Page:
King Salman, who succeeded his half-brother Abdullah on his death, is a
79-year-old stalwart of the royal family credited with transforming the
capital Riyadh during his half-century as governor.
Abdullah, Salman is seen as a moderate with a reputation for austerity,
hard work and discipline, especially in his role overseeing the hundreds
of young princes in the royal family.
Recent years have seen
concerns over his health after operations on his back, but Salman took
on an increasingly high-profile role as Abdullah’s own health issues
forced him from the limelight.
Born on December 31, 1935, Salman
is the 25th son of the desert kingdom’s founder Abdulaziz bin Saud and a
prominent member of a formidable bloc of brothers known as the Sudairi
seven, after their mother Hassa bin Ahmed al-Sudairi.
He is the sixth son of Abdulaziz to become king of the arid, oil-rich nation.
was appointed governor of Riyadh province at the age of only 20, in
line with a tradition of putting royal family members in charge of key
He is considered the architect of the development of
Riyadh from a desert backwater to a modern metropolis, balancing the
historic power of the Red Sea city of Jeddah.
The governorship
“allowed him to serve as a generally very well respected arbiter of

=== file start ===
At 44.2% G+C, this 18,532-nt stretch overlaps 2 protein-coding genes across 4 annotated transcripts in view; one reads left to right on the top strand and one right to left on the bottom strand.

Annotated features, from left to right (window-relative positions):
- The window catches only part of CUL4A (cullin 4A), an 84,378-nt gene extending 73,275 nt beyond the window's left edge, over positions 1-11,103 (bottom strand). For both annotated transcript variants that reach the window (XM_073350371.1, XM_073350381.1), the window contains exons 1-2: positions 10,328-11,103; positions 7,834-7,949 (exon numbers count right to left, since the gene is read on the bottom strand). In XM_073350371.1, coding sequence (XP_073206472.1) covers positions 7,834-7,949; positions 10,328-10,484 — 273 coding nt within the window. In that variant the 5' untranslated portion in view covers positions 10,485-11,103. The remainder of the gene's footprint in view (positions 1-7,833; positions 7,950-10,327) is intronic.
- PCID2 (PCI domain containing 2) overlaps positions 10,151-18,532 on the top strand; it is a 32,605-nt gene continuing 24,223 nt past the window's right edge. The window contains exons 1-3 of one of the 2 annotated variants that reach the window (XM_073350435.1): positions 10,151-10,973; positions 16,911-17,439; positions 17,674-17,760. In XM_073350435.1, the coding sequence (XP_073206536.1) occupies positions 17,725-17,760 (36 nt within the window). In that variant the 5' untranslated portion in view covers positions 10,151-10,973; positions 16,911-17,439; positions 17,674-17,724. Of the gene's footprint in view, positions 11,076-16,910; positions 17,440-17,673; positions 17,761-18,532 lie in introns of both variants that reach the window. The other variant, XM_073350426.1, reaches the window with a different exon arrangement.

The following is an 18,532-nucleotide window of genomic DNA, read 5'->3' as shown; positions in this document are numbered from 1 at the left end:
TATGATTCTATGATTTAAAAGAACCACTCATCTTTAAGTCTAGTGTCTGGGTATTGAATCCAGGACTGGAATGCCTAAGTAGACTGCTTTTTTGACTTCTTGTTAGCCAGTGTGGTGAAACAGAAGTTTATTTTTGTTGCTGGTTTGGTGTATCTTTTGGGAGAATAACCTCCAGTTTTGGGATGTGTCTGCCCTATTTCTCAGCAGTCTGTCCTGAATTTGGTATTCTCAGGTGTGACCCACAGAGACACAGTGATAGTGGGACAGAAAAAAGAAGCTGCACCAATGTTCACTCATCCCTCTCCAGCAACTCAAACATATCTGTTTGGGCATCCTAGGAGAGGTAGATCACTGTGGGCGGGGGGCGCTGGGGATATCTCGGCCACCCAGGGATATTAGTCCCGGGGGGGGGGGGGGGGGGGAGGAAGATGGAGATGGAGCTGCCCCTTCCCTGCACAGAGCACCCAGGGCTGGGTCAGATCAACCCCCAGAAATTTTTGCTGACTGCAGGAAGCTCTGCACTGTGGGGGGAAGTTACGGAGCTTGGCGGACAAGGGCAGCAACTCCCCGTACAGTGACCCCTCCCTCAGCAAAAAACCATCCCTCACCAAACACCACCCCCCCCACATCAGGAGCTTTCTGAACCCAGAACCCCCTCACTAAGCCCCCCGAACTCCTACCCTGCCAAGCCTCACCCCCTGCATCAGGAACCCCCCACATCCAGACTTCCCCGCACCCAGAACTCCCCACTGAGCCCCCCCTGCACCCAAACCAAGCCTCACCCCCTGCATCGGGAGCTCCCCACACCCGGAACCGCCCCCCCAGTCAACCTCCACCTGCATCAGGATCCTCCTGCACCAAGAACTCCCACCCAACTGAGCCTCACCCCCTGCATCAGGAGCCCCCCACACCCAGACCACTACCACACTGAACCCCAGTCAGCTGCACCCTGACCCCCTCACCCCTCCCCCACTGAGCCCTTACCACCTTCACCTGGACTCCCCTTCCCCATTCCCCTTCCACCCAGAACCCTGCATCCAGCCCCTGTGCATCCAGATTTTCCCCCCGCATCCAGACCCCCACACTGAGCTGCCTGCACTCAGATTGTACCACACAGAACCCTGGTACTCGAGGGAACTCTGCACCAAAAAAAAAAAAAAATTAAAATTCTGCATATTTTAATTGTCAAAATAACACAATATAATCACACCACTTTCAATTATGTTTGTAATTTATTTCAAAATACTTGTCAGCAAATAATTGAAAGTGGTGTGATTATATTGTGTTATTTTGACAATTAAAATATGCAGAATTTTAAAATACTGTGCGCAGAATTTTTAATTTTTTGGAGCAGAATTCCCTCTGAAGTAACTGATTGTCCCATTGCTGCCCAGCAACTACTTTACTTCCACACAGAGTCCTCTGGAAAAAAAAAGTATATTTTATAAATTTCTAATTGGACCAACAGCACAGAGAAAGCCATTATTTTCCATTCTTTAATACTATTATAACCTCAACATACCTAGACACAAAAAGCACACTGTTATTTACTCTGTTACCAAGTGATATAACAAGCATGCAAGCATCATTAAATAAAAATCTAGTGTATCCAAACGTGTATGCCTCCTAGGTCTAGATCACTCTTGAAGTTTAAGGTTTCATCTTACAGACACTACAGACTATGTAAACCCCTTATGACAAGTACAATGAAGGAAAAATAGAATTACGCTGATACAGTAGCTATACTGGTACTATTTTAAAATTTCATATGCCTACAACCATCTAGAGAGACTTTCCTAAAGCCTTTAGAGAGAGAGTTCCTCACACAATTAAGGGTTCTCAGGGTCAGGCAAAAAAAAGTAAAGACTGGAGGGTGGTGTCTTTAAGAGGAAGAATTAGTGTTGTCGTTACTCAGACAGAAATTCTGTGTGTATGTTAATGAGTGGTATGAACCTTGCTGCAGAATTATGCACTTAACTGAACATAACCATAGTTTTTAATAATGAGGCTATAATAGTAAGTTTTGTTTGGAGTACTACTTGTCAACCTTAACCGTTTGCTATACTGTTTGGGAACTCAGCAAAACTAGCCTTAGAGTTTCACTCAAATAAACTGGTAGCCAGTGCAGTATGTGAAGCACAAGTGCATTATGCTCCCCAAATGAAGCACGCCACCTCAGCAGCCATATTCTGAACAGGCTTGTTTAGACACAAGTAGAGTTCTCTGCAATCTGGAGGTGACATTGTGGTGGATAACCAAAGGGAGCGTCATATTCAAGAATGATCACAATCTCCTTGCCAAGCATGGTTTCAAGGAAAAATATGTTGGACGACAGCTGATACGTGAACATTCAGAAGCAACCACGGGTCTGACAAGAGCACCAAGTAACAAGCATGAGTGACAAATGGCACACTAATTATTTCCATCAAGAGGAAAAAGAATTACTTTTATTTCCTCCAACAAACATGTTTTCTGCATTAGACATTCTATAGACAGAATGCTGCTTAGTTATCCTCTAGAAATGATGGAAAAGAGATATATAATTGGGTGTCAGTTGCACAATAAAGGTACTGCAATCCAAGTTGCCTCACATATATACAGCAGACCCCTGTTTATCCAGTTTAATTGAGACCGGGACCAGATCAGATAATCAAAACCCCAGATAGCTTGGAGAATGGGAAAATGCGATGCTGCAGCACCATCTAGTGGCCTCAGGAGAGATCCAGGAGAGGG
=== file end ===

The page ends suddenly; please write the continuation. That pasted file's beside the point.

al-Saud family affairs, as well as overseeing the city’s emergence,”
said Eleanor Gillespie of the London-based Gulf States Newsletter.
“Salman has a reputation for probity and for being ‘clean’ when it comes to money,” Gillespie said.
only took on his first ministerial post — as defence minister — in
2011 following the death of his brother Prince Sultan.
He was
officially named crown prince following the death of the previous heir
apparent, Nayef, in June 2012 and undertook a series of visits to
Western and Asian nations.
He has since developed solid ties with
foreign partners and “is probably Western policy-makers’ favourite
choice when it comes to future kings”, Gillespie said.
Said to be
a hard worker who arrives in the office every day at 7:00 am sharp,
Salman also has a reputation for accessibility, holding court three
times a week.
“He is a man of dialogue who always preferred to
solve problems amicably,” said Anwar Eshki, the director of the
Jeddah-based Middle East Institute for Strategic Studies.
prefers moderation” in internal and foreign policy and “follows in the
steps of Abdullah”, who was a keen reformer, said Eshki.
Salman is also in charge of the many young princes in the royal family, who “respect and fear him”, Eshki said.